Hi Folks,

This is my very first post on this forum so - hello everyone!

I'm trying to get to grips with RAM testing. I have 2 x 512MB sticks in my PC, one of which is brand new and the other is a year old. I'm using Crucial CT6464Z335 on an Asus P4S333 mobo running Award BIOS revision 1007C. I recently ran a variety of RAM-testing utilities and got a mixed bag of results. My memory failed the WStride-6 test in Windows Memory Diagnostic (WMD) and also failed the Modulo20 test in MemTest86+. The memory passed MemScope and MemTest (HCI). BTW, I'm testing both sticks of RAM simultaneously.

Clearly, the different utilities use different algorithms, which is no doubt why my memory passes with some utilities but fails with others. Although my PC appears to be running without any problems, I'd feel more comfortable if the memory passed the WStride-6 test and Modulo20 test. I've checked the BIOS memory settings and it is set to [By SPD].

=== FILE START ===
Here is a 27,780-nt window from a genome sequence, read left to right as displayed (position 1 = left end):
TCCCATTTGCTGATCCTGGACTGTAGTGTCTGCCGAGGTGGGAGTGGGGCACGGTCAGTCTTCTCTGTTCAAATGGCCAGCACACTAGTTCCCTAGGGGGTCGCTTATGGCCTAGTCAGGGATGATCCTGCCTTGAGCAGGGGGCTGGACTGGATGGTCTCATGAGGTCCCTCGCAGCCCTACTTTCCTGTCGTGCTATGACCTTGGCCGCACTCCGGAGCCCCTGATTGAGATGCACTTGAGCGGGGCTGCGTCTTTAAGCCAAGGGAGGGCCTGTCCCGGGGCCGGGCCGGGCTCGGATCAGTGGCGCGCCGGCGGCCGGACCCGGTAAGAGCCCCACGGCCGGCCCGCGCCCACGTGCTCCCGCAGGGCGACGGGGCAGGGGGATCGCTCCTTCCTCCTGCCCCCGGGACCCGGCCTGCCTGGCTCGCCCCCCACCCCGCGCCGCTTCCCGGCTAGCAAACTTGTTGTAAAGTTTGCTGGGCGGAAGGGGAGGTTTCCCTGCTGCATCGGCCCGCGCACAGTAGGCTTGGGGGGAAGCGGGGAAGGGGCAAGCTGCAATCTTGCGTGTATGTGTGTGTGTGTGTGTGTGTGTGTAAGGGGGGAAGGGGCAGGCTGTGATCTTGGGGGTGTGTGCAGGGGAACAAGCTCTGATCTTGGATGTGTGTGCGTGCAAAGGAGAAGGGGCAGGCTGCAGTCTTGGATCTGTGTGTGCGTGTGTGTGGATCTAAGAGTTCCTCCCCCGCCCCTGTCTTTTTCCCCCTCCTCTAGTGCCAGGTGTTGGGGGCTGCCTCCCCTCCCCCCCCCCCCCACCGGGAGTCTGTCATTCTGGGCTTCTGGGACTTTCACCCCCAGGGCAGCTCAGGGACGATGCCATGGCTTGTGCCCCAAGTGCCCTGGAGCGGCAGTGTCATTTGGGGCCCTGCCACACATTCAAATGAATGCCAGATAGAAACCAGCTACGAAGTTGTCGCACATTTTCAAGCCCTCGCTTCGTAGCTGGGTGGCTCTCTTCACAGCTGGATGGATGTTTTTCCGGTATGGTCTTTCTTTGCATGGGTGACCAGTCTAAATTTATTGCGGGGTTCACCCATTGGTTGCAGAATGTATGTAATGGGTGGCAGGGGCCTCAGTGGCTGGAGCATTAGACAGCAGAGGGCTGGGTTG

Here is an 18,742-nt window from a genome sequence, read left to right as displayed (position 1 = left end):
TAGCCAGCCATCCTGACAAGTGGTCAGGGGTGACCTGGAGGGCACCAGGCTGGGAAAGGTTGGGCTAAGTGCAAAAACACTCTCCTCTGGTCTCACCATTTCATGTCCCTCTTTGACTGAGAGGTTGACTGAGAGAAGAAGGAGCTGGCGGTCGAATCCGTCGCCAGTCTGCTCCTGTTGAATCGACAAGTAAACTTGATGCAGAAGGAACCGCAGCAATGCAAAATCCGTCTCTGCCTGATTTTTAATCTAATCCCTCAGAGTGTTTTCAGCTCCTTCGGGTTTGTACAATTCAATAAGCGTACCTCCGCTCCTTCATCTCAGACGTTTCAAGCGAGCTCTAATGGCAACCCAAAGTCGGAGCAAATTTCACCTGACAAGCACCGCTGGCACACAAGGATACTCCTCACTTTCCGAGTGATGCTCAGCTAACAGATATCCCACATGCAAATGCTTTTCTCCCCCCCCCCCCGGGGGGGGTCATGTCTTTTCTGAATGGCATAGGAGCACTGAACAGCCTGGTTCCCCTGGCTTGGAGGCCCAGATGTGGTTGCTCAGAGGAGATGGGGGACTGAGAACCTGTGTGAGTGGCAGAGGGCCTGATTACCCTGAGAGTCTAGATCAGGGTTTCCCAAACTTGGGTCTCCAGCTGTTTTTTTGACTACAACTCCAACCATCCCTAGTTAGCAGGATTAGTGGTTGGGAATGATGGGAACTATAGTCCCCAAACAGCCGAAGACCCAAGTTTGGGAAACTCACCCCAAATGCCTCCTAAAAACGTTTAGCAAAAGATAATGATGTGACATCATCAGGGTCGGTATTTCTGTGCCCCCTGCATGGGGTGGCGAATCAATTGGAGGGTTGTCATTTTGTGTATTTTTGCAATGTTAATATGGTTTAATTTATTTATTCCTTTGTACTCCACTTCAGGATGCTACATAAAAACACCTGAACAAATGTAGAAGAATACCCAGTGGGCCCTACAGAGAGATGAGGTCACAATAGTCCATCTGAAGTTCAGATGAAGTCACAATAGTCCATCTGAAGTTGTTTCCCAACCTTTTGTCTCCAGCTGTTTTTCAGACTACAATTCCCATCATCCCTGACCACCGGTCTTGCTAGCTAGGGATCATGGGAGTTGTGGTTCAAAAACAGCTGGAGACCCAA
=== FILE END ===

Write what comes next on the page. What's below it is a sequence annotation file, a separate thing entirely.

So, I have some questions. Is it possible that the failures are caused by the cache rather than the RAM itself? Are the WStride-6 and Modulo20 tests unrealistic?

Any suggestions would be greatly appreciated.



Thanks for the feedback. You may well be right. Perhaps I'm concerning myself unnecessarily. That's why I said "Are the WStride-6 and Modulo20 tests unrealistic"? My guess is that there are probably a lot of PCs out there that would fail these tests. But, in normal day-to-day use, it makes not a scrap of difference. If someone can prove me wrong, that's fine. I'm more than happy to change my mind!


when using memtest86 you should test one stick of ram at a time .

According to the Memtest86.com website, "Once a memory error has been detected, determining the failing SIMM/DIMM module is not a clear cut procedure." It then goes on to say "By selectively removing modules from the system and then running the test you will be able to find the bad modules." The implication from this is that, at the outset, all modules are tested simultaneously - not one at a time.